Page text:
In Matt Seitz’s new book “The Wes Anderson Collection,” the writer reveals some interesting facts about the filmmaker’s frequent starring actor, Bill Murray.
From “The Royal Tenenbaums” to “Moonrise Kingdom,” Murray has appeared in every single one of Wes Anderson’s films, with the exception of Anderson’s first film, “Bottle Rocket,” in 1996.
But taking a chance on starring in 1998’s “Rushmore” — Anderson’s second feature film ever — has paid off for Murray, who earned a Golden Globe nomination for the role.
Well, eventually it did at least. But it didn’t at first.
“He got a piece of the profits, but his day rate was Screen Actors Guild minimum,” Seitz explains to Vulture. “By Anderson’s estimate, Murray made about $US9,000 from acting in ‘Rushmore.'”
Seitz further explains that Disney didn’t want to pay for a helicopter shot for “Rushmore’s” “A Quick One While He’s Away” montage, so Murray wrote a check to cover the costs of a chopper rental.
“The helicopter shot ended up being cut from the film anyway, but Anderson still has Murray’s un-cashed check for $US25,000, $US16,000 more than he was paid for acting in the movie,” Seitz says in his new book.
When Anderson was asked about his relationship with Murray last year, the writer/director told HuffPost Entertainment:
“When we did ‘Rushmore,’ in the very beginning, it could have been intimidating, but he made it not intimidating. As soon as we started working together, I would say something to him and he would respond with something that made me think, ‘Not only does he understand what I’m saying, he seems to like it and has expanded on it.’ […] He made it real; it was funny, but he made it real. I’ve always felt like I’ve enjoyed that rapport so much.”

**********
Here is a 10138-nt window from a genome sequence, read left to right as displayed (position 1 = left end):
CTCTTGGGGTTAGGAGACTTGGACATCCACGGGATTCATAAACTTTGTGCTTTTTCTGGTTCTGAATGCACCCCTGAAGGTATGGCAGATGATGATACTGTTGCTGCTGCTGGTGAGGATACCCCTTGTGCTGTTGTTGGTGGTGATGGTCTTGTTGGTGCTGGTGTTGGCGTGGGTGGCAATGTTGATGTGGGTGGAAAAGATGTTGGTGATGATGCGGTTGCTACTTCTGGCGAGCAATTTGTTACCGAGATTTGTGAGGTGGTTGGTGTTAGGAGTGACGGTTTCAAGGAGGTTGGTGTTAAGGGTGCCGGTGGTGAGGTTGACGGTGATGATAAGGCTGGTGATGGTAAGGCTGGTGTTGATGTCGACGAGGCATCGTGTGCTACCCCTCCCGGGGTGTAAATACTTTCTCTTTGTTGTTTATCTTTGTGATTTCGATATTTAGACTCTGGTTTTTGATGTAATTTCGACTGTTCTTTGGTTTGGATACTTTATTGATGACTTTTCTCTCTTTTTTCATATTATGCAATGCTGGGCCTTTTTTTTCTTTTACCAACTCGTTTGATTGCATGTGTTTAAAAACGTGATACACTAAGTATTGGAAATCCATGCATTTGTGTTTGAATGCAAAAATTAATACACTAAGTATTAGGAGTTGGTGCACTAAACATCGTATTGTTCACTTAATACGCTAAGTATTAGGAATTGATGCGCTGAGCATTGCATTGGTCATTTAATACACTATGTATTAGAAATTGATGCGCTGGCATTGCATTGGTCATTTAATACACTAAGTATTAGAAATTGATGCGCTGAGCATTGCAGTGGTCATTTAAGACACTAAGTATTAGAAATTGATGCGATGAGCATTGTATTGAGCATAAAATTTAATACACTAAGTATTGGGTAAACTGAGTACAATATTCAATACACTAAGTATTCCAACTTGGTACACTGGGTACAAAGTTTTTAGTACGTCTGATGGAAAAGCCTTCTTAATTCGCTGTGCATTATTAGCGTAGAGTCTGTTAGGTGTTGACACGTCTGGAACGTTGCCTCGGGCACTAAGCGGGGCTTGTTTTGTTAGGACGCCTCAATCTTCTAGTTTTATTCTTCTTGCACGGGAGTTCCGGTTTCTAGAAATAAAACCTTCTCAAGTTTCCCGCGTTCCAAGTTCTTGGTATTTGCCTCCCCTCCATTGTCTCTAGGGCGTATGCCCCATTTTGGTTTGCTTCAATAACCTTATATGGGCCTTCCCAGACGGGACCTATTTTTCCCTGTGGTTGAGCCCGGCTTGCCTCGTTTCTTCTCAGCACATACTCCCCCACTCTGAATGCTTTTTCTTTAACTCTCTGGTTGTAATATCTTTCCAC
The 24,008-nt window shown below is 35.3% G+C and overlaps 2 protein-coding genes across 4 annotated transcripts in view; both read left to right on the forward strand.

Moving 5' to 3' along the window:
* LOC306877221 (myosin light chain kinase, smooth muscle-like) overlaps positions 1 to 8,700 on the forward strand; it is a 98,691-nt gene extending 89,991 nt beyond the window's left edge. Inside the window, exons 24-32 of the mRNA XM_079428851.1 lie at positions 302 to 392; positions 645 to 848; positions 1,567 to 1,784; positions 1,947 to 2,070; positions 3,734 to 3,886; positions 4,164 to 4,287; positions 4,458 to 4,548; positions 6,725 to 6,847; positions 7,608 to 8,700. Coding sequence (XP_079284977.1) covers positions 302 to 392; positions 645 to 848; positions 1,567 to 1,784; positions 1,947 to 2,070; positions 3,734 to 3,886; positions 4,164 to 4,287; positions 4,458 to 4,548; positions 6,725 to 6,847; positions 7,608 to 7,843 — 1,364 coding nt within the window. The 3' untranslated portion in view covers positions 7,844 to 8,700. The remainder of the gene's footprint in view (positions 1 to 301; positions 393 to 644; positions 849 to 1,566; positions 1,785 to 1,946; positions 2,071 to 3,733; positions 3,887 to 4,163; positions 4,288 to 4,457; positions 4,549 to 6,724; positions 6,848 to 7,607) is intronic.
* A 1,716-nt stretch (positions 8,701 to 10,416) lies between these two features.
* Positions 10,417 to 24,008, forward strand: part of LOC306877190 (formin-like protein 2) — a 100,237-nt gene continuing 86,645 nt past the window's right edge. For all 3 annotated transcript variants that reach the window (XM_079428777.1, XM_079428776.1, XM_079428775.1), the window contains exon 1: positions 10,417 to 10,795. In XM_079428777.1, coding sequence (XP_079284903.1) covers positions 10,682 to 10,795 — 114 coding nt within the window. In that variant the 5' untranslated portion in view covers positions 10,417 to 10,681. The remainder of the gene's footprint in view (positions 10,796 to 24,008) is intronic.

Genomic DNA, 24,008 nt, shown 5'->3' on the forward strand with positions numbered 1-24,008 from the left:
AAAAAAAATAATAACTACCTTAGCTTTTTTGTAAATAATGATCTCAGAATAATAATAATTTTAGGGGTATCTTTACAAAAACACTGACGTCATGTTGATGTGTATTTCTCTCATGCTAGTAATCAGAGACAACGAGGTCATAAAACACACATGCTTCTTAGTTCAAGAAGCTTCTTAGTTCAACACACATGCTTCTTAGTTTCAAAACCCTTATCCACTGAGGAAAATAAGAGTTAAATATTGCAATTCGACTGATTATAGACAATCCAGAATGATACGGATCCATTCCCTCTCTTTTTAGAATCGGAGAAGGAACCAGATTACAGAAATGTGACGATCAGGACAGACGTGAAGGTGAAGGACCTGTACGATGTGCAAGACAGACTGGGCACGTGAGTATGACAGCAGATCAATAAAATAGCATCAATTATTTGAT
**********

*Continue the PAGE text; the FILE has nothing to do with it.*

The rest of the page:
Murray, for his part, agrees, saying in a 1999 interview:
“I’ve liked most of the characters I’ve played, but writing-wise they weren’t all finished. I think ‘Rushmore’ is the first movie I’ve done in a while that’s completely whole. ‘Groundhog Day’ was another that was exceptionally well-written. With ‘Rushmore,’ it was great to be able to serve the story without waving a flag over my head, which you often have to do when you’re the lead and have to carry the film. So I enjoyed playing Blume because I really believe an actor’s job is to serve.”
But apparently Anderson is lucky he can even contact Murray to discuss projects.
According to Vanity Fair, the 63-year-old actor “relies on a mythical 1-800 phone number to screen projects. On the off chance that a filmmaker does manage to track down said number, convince Murray to take part in his/her project, and lure him to his/her set, the unpredictable comedian-actor can apparently be extremely supportive, even taking substantial pay cuts and offering up his own funds if he believes enough in a project.”
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